Herald JournalHerald Journal, March 31, 2003

Howard Lake man sentenced to prison for embezzlement

By Lynda Jensen

A Howard Lake man was recently sentenced to nearly five years in prison for embezzling more than $220,000 from his former employer, according to Hennepin County Attorney Amy Klobuchar.

John Kenneth Eggert, 36, of Howard Lake, pleaded guilty to seven felony counts of theft by swindle in January. He is currently at the St. Cloud Correctional Facility.

Eggert was sentenced to 57 months in prison, and was ordered to make restitution for his thefts to Maxxon Corporation, based out of Hamel.

"This is a financial crime that was committed by someone who served in a position of trust with this company," Klobuchar said.

"Eggert abused his position of trust not only to commit these crimes, but also to conceal them for a long period of time in the course of normal business activities. We're seeing more of these crimes as many companies take a closer look at their books," Klobuchar said.

Klobuchar said the criminal case was investigated by the Hennepin County Sheriff's Office and the Medina Police.

According to the county attorney's criminal complaint:

Eggert was the corporate controller for Maxxon Corporation, a manufacturer of floor systems based in Hamel.

In that role, Eggert had sole control over the issuance of checks. He also had responsibility for receipt of cancelled checks and for balancing the accounts.

In March 2002, the president of Maxxon Corporation was notified that a payment from a company account had not been received. An investigation revealed that a check had been issued but the adjoining check stub was missing. Five additional check stubs were also missing, according to the complaint.

At about the same time, a Maxxon employee reported that Eggert was sending company checks as payments for his personal credit card.

A review of Maxxon financial records revealed that, dating back to 1999, checks totaling more than $132,000 had been sent to MNBA America, a credit card company.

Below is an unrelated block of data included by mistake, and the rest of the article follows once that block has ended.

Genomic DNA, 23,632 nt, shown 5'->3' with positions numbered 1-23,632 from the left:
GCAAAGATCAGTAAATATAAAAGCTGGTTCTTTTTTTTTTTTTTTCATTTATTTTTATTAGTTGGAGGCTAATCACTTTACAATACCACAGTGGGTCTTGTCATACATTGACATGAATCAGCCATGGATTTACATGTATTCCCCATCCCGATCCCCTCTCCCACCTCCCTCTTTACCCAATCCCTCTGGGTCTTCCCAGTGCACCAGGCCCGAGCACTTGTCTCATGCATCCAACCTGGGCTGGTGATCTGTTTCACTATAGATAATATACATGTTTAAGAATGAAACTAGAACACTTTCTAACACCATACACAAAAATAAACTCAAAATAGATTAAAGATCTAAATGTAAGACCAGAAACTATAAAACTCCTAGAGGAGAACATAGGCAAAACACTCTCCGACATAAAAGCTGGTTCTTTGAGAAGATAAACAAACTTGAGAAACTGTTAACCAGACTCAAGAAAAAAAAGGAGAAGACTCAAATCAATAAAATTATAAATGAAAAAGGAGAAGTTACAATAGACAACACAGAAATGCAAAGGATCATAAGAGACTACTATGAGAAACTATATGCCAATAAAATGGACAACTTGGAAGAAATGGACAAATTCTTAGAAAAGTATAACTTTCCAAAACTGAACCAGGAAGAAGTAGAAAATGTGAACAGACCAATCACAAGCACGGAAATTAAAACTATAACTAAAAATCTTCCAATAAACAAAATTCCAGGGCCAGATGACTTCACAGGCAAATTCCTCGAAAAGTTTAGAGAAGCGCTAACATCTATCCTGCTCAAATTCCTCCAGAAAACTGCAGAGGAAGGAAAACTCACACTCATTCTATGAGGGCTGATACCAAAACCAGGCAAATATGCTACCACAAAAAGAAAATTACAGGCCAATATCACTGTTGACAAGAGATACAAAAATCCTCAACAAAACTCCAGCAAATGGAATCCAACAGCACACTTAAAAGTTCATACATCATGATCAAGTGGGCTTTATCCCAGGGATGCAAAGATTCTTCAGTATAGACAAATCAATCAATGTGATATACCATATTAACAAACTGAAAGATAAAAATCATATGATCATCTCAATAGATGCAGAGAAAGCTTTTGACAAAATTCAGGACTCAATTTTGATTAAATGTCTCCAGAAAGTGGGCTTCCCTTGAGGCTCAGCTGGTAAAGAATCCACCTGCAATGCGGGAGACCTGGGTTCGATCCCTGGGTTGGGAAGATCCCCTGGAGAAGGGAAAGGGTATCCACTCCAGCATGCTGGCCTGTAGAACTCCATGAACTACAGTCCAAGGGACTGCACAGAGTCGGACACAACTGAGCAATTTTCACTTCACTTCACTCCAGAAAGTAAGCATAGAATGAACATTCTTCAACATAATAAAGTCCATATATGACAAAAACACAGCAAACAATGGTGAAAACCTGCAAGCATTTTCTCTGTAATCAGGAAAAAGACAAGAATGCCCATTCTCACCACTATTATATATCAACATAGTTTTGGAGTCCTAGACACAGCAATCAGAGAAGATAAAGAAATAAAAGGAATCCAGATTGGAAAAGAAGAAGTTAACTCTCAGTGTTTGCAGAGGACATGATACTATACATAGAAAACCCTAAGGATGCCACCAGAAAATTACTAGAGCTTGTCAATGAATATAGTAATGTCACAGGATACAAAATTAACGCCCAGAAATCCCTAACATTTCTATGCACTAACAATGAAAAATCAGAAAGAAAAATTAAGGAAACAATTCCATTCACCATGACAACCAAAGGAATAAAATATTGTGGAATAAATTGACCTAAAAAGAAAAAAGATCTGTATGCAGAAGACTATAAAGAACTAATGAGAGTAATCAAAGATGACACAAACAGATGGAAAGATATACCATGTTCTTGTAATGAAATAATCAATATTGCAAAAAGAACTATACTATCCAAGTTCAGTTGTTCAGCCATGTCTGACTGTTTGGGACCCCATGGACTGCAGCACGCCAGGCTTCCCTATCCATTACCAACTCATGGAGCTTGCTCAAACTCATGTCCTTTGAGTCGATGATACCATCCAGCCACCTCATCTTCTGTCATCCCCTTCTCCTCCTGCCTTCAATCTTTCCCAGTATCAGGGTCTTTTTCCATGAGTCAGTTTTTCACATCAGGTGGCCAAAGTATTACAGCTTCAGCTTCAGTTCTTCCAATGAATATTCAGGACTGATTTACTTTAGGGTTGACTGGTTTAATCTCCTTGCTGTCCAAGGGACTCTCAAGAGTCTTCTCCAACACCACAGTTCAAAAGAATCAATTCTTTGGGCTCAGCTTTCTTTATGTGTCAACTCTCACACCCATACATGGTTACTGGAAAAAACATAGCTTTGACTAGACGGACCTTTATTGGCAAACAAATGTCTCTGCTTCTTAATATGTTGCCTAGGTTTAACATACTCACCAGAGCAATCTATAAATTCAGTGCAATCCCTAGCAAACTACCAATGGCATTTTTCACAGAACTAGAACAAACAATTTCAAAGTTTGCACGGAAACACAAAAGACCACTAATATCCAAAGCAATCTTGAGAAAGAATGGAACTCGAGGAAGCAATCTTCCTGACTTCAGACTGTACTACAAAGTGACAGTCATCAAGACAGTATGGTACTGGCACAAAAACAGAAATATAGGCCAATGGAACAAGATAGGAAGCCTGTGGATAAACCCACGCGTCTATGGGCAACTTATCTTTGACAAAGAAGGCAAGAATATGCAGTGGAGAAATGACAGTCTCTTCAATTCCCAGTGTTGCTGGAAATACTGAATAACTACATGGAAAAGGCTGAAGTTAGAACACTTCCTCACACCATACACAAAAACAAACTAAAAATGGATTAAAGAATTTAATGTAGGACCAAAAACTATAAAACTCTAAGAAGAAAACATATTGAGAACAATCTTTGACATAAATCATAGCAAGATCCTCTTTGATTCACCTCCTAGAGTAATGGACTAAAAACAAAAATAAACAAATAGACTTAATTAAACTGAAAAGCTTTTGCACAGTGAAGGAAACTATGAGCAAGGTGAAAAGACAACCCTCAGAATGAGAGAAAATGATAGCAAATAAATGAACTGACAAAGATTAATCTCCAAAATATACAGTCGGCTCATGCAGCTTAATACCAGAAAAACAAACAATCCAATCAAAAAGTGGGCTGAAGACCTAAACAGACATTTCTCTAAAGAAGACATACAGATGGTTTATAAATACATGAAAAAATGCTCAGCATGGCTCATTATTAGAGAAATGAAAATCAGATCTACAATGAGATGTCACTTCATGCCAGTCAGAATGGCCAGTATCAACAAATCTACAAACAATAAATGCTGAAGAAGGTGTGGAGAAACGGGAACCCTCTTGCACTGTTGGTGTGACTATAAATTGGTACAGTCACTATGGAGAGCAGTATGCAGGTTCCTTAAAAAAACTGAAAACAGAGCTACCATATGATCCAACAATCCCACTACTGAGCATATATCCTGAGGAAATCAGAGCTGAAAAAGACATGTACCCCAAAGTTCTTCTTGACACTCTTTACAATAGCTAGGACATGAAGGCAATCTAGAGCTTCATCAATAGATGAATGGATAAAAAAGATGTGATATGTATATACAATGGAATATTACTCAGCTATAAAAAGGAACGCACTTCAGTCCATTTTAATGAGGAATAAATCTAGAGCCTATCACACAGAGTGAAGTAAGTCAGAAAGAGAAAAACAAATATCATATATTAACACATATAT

However, these payments were described on Maxxon's internal accounting system as having been made to vendors who were no longer active with Maxxon.

When interviewed by police, Eggert admitted that he had been using Maxxon company checks to pay his personal credit card account for several years.

Eggert said he coded the checks to other vendors to avoid suspicion, according to the complaint.

When the canceled checks were returned to Maxxon, Eggert would take them home along with the accompanying disbursement forms and check stubs. Eggert explained that his lifestyle just got away from him.

The investigation also revealed that, in 1997 and 1998, Eggert embezzled more than $77,000 from Maxxon petty cash funds by claiming payments for company bulk mailings that never actually occurred.

There were payments for a total of 116 bulk mailings that are not accounted for in the records of the post office or the bulk mail business used by Maxxon.

A further review of Maxxon accounts and expenditures showed that Eggert diverted at least $11,000 in bank withdrawals intended for Maxxon's petty cash account.

He would withdraw cash from Maxxon's bank account, ostensibly to be placed in the petty cash account, but would then create false payment records on Maxxon's internal accounting system, according to the Hennepin County Attorney's Office.

In an interview with police, Eggert admitted that he took thousands of dollars from the Maxxon account by indicating that the funds were destined for petty cash while actually keeping the money for himself.

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